August 29 2001
Linda Fox, President of the Ellis Co. Historical Society, made a trip to Oklahoma City. While there, she and her husband were able to view "The Guardian." This is the statue that will sit on top of the Oklahoma State Capitol dome in Oklahoma City. The Guardian is being sculpted by State Senator Enoch Kelly.
Photos provided by Linda are shown in thumbnails. Click on photo for larger view.
A Timeline of the Development of Oklahoma's State Capitol
The Oklahoma State Capitol and Its Dome.
Oklahoma State Capitol Dome
The Guardian Fact Sheet
"The Guardian" Sculpture
Guardian on View
June 4, 2002
BY TY McMAHAN
CNHI NEWS SERVICE
OKLAHOMA CITY--A steady flow of people came to the Oklahoma State Capitol Saturday for the chance to get an up-close look at the statue that will top the Capitol dome.
Randy Stark of Oklahoma City brought his two sons for an opportunity they would never have again.
They will never see it this close for the rest of their lives, Stark said. I thought it would be a neat thing for them to remember.
Most of the onlookers were impressed With the 17-foot bronze statue, which will be hoisted to the top of the dome Friday. Saturday was the first day the public could view the statue up close.
Mary McGuire drove from Chandler to see it and will also visit next Friday.
I love it, McGuire said. Its great. It resembles Oklahoma and it resembles peace.
McGuire said a better piece could not have been selected.
You can tell its a great piece of work by how many people are here to see it, McGuire said.
The Guardian, which is the name of the statue, has a total weight of 5,980 pounds and a total height, including the lance and berm, of 22 feet, 9 inches. It took 3,000 hours, 300 linear feet of welding, 4,000 pounds of bronze and approximately $300,000 to create.
Guardian Tops Dome
June 8, 2002
BY ROBIN MAXEY
CNHI CAPITAL BUREAU
OKLAHOMA CITY --The Guardian has taken his post.
And his creator told a crowd of 4,000 on hand to see the 21 -foot-tall statue lifted atop the new State Capitol dome that he wont soon leave it.
My lance pierces my legging and is planted in the ground, said Sen. Kelly Haney, the sculptor, as if speaking as The Guardian. I will not be moved from my duty, from my love of Oklahoma and all of its people - people who have come from far and near, people who have withstood adversities and hardships, and still stand strong and proud.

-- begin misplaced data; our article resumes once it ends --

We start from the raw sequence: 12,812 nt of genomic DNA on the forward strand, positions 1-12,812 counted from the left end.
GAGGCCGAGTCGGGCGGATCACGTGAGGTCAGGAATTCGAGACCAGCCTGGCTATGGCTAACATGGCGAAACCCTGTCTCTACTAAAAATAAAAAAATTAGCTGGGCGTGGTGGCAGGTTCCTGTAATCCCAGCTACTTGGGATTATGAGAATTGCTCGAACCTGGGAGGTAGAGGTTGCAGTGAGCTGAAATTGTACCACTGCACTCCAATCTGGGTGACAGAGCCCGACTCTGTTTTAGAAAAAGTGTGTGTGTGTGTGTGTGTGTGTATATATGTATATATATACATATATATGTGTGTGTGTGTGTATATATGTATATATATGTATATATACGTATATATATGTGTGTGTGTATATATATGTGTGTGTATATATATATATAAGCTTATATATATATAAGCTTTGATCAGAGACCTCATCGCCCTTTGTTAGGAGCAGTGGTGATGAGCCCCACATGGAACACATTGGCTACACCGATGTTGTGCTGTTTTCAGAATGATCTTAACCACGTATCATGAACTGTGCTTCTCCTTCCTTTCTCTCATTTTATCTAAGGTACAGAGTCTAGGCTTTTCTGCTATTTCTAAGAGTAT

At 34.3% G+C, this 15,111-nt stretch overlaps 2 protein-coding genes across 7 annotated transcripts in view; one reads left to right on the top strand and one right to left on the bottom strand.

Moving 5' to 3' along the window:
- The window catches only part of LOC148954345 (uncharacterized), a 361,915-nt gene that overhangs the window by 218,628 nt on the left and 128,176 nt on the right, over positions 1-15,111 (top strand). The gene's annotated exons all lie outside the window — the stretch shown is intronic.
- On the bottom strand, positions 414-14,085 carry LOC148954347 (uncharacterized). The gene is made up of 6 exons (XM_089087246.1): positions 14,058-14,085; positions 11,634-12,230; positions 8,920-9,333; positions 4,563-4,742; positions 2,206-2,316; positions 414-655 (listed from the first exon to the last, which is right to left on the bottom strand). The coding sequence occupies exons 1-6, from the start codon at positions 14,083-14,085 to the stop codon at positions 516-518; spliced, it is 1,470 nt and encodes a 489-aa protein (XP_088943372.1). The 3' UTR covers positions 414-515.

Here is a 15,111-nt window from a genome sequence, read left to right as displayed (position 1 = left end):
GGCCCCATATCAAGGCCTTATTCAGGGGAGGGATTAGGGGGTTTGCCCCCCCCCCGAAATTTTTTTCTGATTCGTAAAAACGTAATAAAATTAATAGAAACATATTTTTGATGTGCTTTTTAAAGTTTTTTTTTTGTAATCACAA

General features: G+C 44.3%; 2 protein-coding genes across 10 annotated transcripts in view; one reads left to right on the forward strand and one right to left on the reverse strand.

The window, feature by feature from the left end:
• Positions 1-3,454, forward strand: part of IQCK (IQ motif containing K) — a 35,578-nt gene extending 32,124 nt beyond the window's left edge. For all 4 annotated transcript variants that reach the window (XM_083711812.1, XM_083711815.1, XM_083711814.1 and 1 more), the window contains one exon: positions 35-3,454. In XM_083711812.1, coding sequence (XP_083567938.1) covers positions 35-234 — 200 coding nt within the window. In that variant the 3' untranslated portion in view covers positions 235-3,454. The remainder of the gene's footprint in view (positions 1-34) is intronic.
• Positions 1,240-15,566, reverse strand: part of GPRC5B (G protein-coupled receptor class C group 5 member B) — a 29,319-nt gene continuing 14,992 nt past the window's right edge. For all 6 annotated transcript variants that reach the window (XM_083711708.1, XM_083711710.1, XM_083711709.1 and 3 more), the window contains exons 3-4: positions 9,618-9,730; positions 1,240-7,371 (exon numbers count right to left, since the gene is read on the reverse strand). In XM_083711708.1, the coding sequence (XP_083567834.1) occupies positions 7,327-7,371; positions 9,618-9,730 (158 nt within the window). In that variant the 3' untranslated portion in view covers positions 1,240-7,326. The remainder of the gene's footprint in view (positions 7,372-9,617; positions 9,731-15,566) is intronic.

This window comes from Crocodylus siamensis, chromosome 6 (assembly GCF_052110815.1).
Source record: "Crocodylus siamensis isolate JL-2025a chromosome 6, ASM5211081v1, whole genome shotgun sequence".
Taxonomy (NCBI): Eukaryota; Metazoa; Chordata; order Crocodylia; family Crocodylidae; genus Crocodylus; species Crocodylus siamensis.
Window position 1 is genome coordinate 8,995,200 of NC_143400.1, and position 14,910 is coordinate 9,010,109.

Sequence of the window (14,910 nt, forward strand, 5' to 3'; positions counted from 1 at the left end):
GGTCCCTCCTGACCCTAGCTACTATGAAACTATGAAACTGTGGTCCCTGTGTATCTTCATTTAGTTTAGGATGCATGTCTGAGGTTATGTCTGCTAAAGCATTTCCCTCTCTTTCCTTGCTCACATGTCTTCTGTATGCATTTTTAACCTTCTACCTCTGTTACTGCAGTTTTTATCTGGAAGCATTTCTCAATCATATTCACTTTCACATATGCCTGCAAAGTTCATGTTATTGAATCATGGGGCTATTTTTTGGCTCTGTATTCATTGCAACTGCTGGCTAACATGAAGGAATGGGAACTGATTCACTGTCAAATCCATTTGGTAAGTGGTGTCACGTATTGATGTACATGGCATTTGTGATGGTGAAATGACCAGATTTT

I will stand my ground. I will not be moved. From this day on, I will stand guard. I will stand strong and be proud, Oklahoma, our home.
He may be there to stay, but it took him an extra 45 minutes Friday to get into position.
A tower crane lifted The Guardian to within a few feet of his perch atop the dome's cupola right on schedule Friday morning. But the choker cable connecting the sling around the statue to the cranes cables was too long and the crane couldnt lift it high enough to get it into place.
They brought it down, changed cables and lifted it back up again.
At 11:27 a.m. dome construction superintendent Ken Smith proclaimed The Guardian is set, as project director John Jamison, Gov. Frank Keating and members of the media listened in on a walkie talkie.
Keating returned to the podium and microphone and announced that the statue was officially in place, but few people were still around to hear him.
And even fewer were on hand a half-hour later as Haney climbed to the top of the scaffolding around the copula and stepped off onto the base of the statue.
Those who accompanied him to the perch said he waved and gave thumbs up to the handful of people below.
Dream big Oklahoma. Work hard. Believe deeply; for this is just the beginning. Let us all rise to our potential, Haney said as he became the last person to stand on the base of the statue, which was on display at the Capitol for Oklahomans to see and touch for six days before Fridays ceremony.
Haney was selected to create that statue for the top of the dome in a blind competition, Oklahoma Arts Council Chairwoman Betty Price said.
Kelly Haney, youve made your mark in history, Price told her longtime friend.
Haneys visit to the top of the dome capped a morning filled with Native American entertainment and speeches.
The Kiowa Black Leggings Society served as the color guard and Native American Anna Jordan sang the national anthem. There was music by the Cozad family singers, a Native American drum and vocal group, and Indian dancers also added to the show.
Keating said completing the Capitol with a dome has been his dream for 25 years. He told the crowd that only two Capitol buildings were designed with domes but originally built without them - the Oklahoma Capitol and the U.S. Capitol.
In 1864, Abraham Lincoln put the dome on the U.S. Capitol as a symbol that the Union would prevail. We are making a statement that we shall prevail, Keating said.
U.S. Assistant Secretary of Indian Affairs Neal McCaleb introduced the governor and the former Oklahoma Secretary of Transportation called Keating the single person most responsible for completion of the Capitol dome.
It was all far more fanfare than Carolyn Hosmer Pair remembers from July 20, 1914.
Thats the day then Gov. Lee Cruce broke ground for the Capitol building.
And Pair was there.
My father and I walked up here to see it, she said. It was nothing. We just stood in a field and somebody took our picture.
Pair was 12 at that time. Last month, she turned 100 and she was determined to see The Guardian placed atop the Capitol.
She missed out, though, on seeing the statue up close and touching it while it was on display on the Capitols north steps.
You cant do everything, she joked.
The more than $21 million cost of the dome is being paid through private donations.
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